Thoughts on Gatsby, and the virtue of James Gatz

By Kevin Daley
Opinion Editor

I recently dedicated considerable time and energy to planning a function I was ultimately precluded from attending. “Throwing a party and not showing up?” mused a friend. “Very Gatsby.”

“The Great Gatsby” has long held its rightful place of esteem in the pantheon of American literature. Critics bemoan author F. Scott Fitzgerald as the drunken scribe of the Roaring 20s (as if that were a bad thing) but even decades later, “The Great Gatsby” seizes the American imagination. Many view it as the preeminent text of American literary modernism. I’m of the opinion that Fitzgerald is one of the few people ever to say anything interesting about class in America. One can draw many conclusions from the ballad of Jay Gatsby, an archetypal character of Shakespearian proportions, but in light of the film’s imminent release I will tout just one of them.

I should concede that I am doing the novel a terrible disservice. “The Great Gatsby” is a nuanced and complicated book, and your humble editor will discuss only one of its elements. Jay Gatsby is in reality the assumed identity of James Gatz, the scion of Midwestern irrelevancy, a criminal who made his fortune on bootlegging, a hopeless romantic desperate to win the affection of Mrs. Daisy Buchanan. Their relationship is a complicated path, but one to which Gatz clings because love makes everything simple. We must forgive him his lies. Jay Gatsby may be a character Gatz plays at, but he’s really the standard to which James Gatz the man holds himself, the ideal to which he aspires.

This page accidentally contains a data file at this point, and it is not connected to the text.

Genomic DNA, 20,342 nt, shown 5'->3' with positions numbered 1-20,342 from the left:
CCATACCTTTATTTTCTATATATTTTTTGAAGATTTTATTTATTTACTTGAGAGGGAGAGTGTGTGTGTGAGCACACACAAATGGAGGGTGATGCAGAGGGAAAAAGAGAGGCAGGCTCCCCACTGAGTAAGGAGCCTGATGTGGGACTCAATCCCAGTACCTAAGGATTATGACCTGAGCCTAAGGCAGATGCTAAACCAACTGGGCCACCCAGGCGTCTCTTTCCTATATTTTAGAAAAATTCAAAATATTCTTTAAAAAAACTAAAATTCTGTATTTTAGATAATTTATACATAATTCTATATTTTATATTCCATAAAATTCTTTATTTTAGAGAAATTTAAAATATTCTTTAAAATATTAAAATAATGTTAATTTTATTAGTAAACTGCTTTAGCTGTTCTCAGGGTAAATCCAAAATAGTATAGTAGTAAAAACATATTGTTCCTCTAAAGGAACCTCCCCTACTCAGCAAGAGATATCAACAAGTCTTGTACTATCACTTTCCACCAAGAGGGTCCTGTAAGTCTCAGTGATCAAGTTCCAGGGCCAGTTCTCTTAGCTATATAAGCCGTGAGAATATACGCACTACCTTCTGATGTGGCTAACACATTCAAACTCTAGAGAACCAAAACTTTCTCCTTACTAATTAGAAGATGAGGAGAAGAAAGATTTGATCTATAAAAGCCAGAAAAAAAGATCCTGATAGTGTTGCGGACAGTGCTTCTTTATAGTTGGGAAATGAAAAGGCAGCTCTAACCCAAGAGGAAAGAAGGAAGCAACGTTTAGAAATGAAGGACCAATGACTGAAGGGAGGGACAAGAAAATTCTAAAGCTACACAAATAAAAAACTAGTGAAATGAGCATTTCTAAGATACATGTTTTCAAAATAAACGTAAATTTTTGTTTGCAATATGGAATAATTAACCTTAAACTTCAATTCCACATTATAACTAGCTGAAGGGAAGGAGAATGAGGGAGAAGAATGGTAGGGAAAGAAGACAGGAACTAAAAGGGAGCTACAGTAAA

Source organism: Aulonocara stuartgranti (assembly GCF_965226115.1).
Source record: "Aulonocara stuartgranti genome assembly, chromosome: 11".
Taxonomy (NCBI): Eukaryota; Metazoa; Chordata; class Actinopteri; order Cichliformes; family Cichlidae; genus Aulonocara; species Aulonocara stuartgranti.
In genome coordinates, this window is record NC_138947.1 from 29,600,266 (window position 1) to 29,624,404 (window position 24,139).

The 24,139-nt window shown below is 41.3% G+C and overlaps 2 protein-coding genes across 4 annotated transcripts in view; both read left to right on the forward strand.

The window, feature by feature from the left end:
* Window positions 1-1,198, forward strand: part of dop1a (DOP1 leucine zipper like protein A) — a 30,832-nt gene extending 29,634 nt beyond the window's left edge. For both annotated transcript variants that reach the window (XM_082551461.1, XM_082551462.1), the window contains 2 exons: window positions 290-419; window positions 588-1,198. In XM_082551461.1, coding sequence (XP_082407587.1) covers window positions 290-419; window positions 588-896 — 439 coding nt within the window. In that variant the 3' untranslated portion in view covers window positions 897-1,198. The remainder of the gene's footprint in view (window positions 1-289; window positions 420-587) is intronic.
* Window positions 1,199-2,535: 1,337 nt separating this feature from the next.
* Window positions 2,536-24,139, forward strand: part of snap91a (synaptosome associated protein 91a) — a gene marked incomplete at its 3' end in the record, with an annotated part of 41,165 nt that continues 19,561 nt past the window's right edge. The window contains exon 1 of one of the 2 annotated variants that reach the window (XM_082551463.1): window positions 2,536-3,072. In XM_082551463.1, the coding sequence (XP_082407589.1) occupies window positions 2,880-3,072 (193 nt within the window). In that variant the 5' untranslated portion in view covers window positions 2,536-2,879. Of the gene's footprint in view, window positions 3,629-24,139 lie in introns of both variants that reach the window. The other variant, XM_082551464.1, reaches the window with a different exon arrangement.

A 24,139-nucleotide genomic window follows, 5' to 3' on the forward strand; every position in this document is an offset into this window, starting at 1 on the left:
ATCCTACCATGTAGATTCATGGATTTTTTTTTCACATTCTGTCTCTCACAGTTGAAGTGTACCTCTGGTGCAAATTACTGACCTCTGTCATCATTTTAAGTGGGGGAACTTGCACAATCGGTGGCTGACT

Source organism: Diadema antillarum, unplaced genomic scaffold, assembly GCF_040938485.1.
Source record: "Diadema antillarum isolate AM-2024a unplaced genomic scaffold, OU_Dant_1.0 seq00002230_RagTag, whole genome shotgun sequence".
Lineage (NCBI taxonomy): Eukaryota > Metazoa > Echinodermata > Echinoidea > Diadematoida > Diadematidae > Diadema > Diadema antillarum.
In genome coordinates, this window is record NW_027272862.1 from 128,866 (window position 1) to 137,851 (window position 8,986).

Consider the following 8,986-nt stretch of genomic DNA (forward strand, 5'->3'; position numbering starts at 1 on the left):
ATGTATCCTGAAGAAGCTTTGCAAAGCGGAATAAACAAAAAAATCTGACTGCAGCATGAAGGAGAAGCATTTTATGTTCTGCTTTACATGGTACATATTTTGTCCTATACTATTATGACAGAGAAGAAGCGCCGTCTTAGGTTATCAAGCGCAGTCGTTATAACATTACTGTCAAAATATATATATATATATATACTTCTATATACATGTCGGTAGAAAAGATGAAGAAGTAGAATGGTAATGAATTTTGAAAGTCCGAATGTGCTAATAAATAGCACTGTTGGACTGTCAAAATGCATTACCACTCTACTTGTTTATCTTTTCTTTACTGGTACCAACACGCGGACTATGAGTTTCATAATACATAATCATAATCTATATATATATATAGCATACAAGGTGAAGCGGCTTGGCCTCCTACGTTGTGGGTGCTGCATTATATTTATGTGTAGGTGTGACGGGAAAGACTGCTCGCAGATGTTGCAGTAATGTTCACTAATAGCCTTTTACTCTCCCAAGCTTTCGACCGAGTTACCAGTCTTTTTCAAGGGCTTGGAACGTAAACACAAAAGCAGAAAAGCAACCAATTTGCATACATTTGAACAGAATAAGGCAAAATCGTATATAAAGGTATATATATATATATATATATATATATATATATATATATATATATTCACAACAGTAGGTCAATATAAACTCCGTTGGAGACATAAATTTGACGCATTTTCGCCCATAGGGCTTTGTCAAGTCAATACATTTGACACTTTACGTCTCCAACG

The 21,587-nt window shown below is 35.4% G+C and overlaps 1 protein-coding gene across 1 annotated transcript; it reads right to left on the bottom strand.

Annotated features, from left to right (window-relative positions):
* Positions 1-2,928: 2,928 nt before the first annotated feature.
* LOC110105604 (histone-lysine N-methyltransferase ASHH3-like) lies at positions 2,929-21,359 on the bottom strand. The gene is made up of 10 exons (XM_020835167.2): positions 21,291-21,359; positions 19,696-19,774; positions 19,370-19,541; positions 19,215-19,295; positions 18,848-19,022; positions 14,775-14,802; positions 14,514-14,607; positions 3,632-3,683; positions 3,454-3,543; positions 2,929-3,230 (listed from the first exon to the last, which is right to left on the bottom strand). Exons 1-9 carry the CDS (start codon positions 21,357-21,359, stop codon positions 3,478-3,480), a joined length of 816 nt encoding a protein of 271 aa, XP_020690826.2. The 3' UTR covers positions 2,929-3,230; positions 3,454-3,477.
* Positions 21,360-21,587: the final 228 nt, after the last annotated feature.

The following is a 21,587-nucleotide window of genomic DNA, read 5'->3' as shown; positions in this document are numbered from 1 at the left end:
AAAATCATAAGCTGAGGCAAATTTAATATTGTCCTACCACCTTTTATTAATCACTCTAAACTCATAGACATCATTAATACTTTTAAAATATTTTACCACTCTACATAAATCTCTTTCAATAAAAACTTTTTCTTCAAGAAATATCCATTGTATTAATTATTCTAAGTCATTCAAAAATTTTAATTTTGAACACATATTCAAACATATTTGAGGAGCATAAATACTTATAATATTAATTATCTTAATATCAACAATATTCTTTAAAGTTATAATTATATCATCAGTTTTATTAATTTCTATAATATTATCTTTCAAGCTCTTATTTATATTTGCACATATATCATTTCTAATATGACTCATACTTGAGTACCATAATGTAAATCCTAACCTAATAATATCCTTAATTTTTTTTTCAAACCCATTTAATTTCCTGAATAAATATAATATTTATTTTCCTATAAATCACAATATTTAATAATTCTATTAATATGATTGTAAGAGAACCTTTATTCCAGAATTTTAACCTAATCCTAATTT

Gatsby pretends at grandeur, sporting English oxfords of all pastels, tells stories of refined birth, elite schooling, and wartime bravado with his “elaborate formality of speech.” He hosts extravagant, even decadent parties, each of which is truly an affair to remember. Within the confines of his towering Gothic mansion on Long Island’s Golden Coast, Gatsby’s dreams know no bounds.

And perhaps playing at a character isn’t all bad. Diana Vreeland, the legendary editor at Vogue during the 1960s (and a personal hero), observes “The West is boring itself to death!” Perhaps, but certainly not Jay Gatsby. His ambition is limitless and he settles for nothing. Contentment is for other people. The lesson? Never be boring. Have a penchant for dramatic flair. Say something (but only something worth saying.) Be thoughtful. Have manners. Be interesting. Have style because you’re really nothing without it (and as DV says, “I’m not talking about clothes.”) Be as Mr. James Gatz and aspire to a higher vision of yourself.

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